US–China Trade Talks Need to Deal with Chinese Structural Issues, Top White House Trade Adviser Says

September 9, 2019 Updated: September 10, 2019

White House chief trade adviser Peter Navarro said the United States won’t back down on demands it made prior to an earlier breakdown of talks with the Chinese regime, as the two countries head back to the negotiating table in October.

“We had a deal. We had a 150-page plus agreement that was in these seven verticals that dealt with each of these issues, plus enforcement. It was negotiated over 11 negotiating sessions and including commas and paragraphs. And that’s the basis for moving forward,” Navarro said in an interview with Yahoo Finance published on Sept. 8.

“But the Chinese walked away from that.”

Navarro was referring to a breakdown in trade talks in early May, when the Chinese regime backflipped on agreed-upon provisions.

The two sides have since agreed to resume talks, but the trade dispute escalated in August after President Donald Trump decided to slap fresh tariffs on $300 billion of Chinese imports, citing the Chinese regime’s failure to deliver on pledges to buy more U.S. farm products and curb the flow of fentanyl into the United States.

U.S. tariffs of 15 percent on around $112 billion worth of Chinese goods took effect on Sept. 1, covering a wide range of consumer goods, including clothes, footwear, and furniture.

Chinese officials at the vice-minister level are due to travel to Washington for talks this month, before scheduled talks with Chinese Vice Premier Liu He in Washington in October.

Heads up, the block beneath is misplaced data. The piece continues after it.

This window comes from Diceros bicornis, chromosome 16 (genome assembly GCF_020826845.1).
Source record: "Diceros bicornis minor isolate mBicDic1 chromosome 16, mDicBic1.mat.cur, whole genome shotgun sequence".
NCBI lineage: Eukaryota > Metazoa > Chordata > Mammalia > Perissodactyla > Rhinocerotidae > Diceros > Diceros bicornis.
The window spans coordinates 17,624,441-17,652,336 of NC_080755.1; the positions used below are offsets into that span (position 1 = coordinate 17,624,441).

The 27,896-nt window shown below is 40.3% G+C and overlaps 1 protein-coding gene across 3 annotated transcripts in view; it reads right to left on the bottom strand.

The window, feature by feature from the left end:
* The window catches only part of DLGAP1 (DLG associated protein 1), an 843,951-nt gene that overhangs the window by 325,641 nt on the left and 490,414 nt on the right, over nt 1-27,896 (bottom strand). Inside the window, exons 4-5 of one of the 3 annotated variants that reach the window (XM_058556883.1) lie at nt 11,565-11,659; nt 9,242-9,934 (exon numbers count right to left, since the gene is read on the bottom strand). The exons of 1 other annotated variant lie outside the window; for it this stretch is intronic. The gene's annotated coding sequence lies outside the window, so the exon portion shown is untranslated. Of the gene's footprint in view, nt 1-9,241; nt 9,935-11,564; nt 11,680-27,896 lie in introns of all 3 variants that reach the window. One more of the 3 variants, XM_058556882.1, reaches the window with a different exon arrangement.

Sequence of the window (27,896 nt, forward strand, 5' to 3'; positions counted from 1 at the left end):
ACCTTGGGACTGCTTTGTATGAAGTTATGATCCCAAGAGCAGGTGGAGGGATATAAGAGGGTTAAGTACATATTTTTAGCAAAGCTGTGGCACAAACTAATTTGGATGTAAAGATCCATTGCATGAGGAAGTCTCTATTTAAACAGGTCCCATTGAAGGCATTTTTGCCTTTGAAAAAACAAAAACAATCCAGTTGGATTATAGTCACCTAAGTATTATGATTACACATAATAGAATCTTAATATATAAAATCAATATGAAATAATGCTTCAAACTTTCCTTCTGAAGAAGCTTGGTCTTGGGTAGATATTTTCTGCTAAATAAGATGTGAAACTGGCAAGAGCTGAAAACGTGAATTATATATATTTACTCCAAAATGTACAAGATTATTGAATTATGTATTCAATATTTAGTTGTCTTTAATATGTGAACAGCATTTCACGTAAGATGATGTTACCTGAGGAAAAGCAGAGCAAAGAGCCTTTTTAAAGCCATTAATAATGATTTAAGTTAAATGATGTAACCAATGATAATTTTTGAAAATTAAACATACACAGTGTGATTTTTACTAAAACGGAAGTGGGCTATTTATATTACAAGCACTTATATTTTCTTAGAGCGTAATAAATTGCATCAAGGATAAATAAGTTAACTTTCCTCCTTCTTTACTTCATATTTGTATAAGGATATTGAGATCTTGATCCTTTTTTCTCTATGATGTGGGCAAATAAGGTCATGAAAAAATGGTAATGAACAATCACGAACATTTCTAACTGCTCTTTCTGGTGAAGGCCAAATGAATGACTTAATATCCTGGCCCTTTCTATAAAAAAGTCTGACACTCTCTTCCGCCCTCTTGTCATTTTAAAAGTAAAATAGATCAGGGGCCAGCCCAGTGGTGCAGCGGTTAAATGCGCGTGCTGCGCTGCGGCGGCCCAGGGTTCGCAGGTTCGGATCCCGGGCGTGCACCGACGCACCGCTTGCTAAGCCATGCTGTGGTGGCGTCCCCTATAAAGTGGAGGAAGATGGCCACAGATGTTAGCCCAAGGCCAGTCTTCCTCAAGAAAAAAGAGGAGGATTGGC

“We have a document, we’ve made a lot of progress, they’re coming here, I take that as a sign of good faith that they want to continue to negotiate,” Treasury Secretary Steven Mnuchin told Fox Business Network on Sept. 9.

Mnuchin told reporters outside the White House on Sept. 9 that Yi Gang, the governor of the People’s Bank of China, would also attend the October talks, and the two sides would discuss “currency and currency manipulation.”

The U.S. Treasury Department on Aug. 5 designated China as a “currency manipulator” after the Chinese regime allowed yuan to weaken past the key 7-per-dollar level for the first time in more than a decade. The move came days after Trump announced fresh tariffs to be imposed on Chinese goods.

Trump earlier expressed optimism about the trade talks. In a tweet on Sept. 6, he said that China “wants very much to make a deal,” adding that the country was having the worst year in decades.

The trade war has taken a toll on the Chinese economy, with GDP growth in the second quarter slowing to its weakest in the past 27 years. Industrial output growth in July also slowed to its lowest level in 17 years.

For more than a year, the United States has sought to compel the Chinese regime to address a range of longstanding unfair trade practices.

Navarro said that China has major structural issues, which he referred to as “seven deadly sins”: cyber intrusions; forced technology transfer; intellectual property theft; massive subsidies to state-owned enterprises; dumping of products in U.S. markets meant to drive U.S. companies out of business; currency manipulation; and lax regulation of fentanyl, which has contributed to the U.S. opioid crisis. He said that these issues are the reason the United States should stand up against China.

“We need to go back to that original deal, those seven verticals, dealing completely with all of those structural issues,” he said. “We can’t have a country as large as China … treating us like a piggy bank.”

Navarro also expressed appreciation for the president’s effort to confront the Chinese regime by highlighting what he called the “China problem.”

“The more America understands what’s going on with China, the more Americans are supporting Trump’s tough stand on China,” he said during a Fox News Channel appearance on Sept. 8.

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